BUYOUTS: Regulator Re-think Boosts Privatizing China Stocks

Bottom line: The CSRC’s reported plans for a backdoor listing quota for companies returning to China from New York should restore confidence that well-conceived buyout plans by big names like Qihoo will succeed.

Regulator reopens gate for backdoor listings in China

After a massive sell-off at the beginning of the week on concerns of a major new roadblock to their homecoming plans, Chinese companies privatizing from New York have seen their shares rebound sharply on reports of a regulatory compromise that would allow them to re-list in China. The story is mostly based on rumors about an internal debate within the China Securities Regulatory Commission (CSRC), China’s stock regulator, which is worried about a potential future flood of backdoor listings by local companies now privatizing from New York.

The sell-off for companies like Qihoo (NYSE: QIHU), Momo (Nasdaq: MOMO) and 21Vianet (Nasdaq: VNET) at the start of this week came after reports emerged saying the CSRC might halt all such backdoor listings, which typically see a company inject its assets into an existing listed shell company. The regulator took the unusual step of saying it was simply studying the issue, but that didn’t ease concerns that New York privatization bids for Qihoo and others might collapse if backdoor re-listing route in China was closed.

Now the latest reports are saying the regulator is leaning towards a compromise plan that would allow backdoor listings to continue but at a controlled pace. (English article) Those reports helped shares of Qihoo to bounce back from their earlier losses, rising nearly 9 percent in the latest session on Wall Street. Momo and Vianet also rose 6.6 percent and 15 percent, respectively, though both are still down from levels before the rumors began.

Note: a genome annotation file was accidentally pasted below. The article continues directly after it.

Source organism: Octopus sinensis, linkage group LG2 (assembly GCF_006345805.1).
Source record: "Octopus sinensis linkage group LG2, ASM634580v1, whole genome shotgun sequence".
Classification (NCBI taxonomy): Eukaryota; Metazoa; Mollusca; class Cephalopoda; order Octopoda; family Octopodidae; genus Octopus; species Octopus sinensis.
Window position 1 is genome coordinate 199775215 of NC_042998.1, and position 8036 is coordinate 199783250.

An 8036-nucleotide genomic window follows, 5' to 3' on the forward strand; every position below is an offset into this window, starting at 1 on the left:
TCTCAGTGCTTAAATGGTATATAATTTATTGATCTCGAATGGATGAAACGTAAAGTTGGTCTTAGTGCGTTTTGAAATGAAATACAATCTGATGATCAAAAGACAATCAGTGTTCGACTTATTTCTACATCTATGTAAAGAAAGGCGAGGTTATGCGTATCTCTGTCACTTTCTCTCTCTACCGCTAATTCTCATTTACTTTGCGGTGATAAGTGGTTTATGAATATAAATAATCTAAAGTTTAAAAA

Earlier this week I also called on the regulator to take a less drastic approach than the more severe ban on backdoor listings that was reportedly being discussed. (previous post) Around 4 dozen Chinese companies have announced plans to privatize from New York since the start of last year, believing they could get higher valuations by re-listing back in their home market.

But a huge backlog of other companies currently waiting to list in China meant that most of these privatizing companies might have to wait years for a chance to re-list at home through conventional IPOs. Thus many were considering backdoor listings as a quicker alternative, and 2 such firms, Focus Media and Giant Interactive, are both in the process of making such listings.

Quota System

The latest reports cite knowledgeable sources saying the CSRC is considering a system that would create a backdoor listings quota for returning companies. Even if all of these companies re-listed in China, their total market value would probably be around $30 billion or less, which is quite a small for a market of China’s size. Allowing such backdoor listings would also help to clean up China’s markets of many shell companies whose own businesses have largely failed but refuse to de-list.

Of course everyone will now be watching for some concrete actions from the CSRC to see how it will proceed. A reasonable approach would be to limit the number of backdoor listings to perhaps around 15 per year, which should be easy for China’s stock markets to absorb and would also add some attractive private-sector options for local stock buyers.

The reality is that these privatizations and backdoor re-listings are extremely complex, which is why there’s no guarantee they will succeed. Of all the companies that announced privatization plans last year, only a small fraction have actually de-listed and even fewer have managed to make backdoor listings in China.

All that said, adoption of a quota system by the CSRC should help to restore confidence that well-conceived plans like Qihoo’s will ultimately succeed. But shakier plans by many of the other companies are still quite likely to fail, and I expect that less than half of all the previously announced privatization plans will ultimately succeed.

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